Swap Guidelines

This policy will govern the use by the University of interest rate swap transactions for the purpose of hedging existing and planned bond issues.

I. Authority
The University has the statutory authority to enter into swap transactions and related agreements. The Board first authorized the University to enter into a Master Swap Agreement in 1999. The Board has authorized the University to enter into Master Swap Agreements as part of the approval process for bond financings.

II. Purpose
As part of its liability management program, the University may enter into swap transactions. By utilizing swaps in a prudent manner, the University can take advantage of market opportunities to reduce debt service cost and interest rate risk. The University shall not enter into swap transactions for speculative purposes.

III. Legality/Approval
In order to enter into a swap transaction, the University must receive: 1) approval from the Board, and 2) an opinion acceptable to the market from a nationally recognized bond counsel firm or general counsel that the agreement relating to the swap transaction is a legal, valid and binding obligation of the University and that entering into the transaction complies with applicable state and Federal laws.

IV. Form of Swap Agreements
Master swap agreements entered into by the University shall contain terms and conditions as set forth in the International Swap and Derivatives Association, Inc. (“ISDA”) Master Agreement and such other terms and conditions including schedules and confirmations as deemed necessary by an Authorized Representative.

V. Methods of Soliciting and Procuring Swaps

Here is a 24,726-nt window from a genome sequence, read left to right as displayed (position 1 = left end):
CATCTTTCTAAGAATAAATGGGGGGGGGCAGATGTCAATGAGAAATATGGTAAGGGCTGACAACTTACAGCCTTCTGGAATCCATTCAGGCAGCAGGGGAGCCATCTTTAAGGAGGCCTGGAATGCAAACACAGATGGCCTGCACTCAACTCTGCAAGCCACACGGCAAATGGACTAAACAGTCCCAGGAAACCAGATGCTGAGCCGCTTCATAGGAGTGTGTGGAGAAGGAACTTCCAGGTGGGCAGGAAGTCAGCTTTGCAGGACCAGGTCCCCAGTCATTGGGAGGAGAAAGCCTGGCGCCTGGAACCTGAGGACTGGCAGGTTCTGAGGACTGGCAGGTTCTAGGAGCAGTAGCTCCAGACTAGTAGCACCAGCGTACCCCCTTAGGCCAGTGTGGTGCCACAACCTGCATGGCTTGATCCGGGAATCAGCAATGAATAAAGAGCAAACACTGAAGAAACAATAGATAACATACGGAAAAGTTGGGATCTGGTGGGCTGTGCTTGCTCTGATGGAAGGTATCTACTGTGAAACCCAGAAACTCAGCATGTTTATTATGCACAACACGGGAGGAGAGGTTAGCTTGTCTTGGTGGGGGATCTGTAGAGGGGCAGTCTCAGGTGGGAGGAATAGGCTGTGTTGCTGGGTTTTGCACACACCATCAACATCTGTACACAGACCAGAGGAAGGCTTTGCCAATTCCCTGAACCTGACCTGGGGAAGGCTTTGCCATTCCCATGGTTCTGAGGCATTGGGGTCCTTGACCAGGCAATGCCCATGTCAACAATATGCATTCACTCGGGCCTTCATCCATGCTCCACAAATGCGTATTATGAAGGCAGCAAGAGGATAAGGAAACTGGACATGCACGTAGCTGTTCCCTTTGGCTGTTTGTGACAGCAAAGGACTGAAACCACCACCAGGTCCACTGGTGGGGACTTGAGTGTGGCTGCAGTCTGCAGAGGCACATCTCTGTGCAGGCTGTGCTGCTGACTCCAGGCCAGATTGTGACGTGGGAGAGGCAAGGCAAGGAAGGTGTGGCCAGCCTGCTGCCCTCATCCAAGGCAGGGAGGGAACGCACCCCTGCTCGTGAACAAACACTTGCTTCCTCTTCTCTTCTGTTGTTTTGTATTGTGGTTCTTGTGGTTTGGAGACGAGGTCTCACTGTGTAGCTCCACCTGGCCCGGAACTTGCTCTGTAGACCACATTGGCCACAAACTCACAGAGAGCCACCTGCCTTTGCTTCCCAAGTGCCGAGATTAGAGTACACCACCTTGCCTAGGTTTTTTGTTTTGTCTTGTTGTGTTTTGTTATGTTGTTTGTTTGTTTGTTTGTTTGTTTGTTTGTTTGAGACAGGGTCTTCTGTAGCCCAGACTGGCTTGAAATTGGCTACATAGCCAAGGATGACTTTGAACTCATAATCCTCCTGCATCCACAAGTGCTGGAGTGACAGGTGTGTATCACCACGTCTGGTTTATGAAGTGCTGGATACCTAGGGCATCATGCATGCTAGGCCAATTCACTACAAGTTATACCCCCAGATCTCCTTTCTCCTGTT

In general, swaps should be completed with firms with provider credit ratings of at least “A” category from at least two nationally recognized credit rating agencies. Like the bond underwriting process, an Authorized Representative of the University may procure swaps by negotiated method as long as, in light of the facts and circumstances, doing so will promote the University’s interests by encouraging and rewarding ongoing service and innovation to the University.

VI. Management of Swap Transaction Risk
Certain risks are created when the University enters into any swap transaction. In order to manage the associated risks, guidelines and parameters are as follows:

Counterparty Risk
In addition to the “A” category ratings, a collateralized approach is considered an additional benefit to the University. However, it is not required. Collateral will consist of cash, U.S. Treasury securities and Agency securities. Collateral shall be deposited with a third party trustee, or as mutually agreed upon between University and a provider.

Termination Risk
The termination provisions of any swap agreement shall be bilateral; however, the University shall have the right to optionally terminate a swap agreement at any time over the term of the agreement (elective termination right). In general, exercising the right to optionally terminate an agreement should produce a benefit to the University, either through receipt of a payment from a termination, or if a termination payment is made by the University, a conversion to a more beneficial debt instrument or credit relationship.

Amortization Risk
The amortization schedules of the debt and associated swap transaction should be closely matched to the duration of the swap. Mismatched amortization schedules can result in a less than perfect hedge and create unnecessary risk.

Term Risk (Average Life of Swap Agreement)
In no circumstance may the term of a swap agreement entered into for liability management purposes between the University and a qualified swap provider extend beyond the final maturity date of the affected debt instrument, or in the case of a refunding transaction, beyond the final maturity date of the refunding bonds.

Basis (Index) Risk
Any index chosen as part of an interest rate swap agreement shall be a recognized market index including but not limited to BMA or LIBOR.

Basis risk shall be understood and detailed as part of the approval process.

VII. Reporting Requirements
An annual summary is prepared by the University and included in the financial statements, which are provided to the Board.

Swap Guidelines (PDF)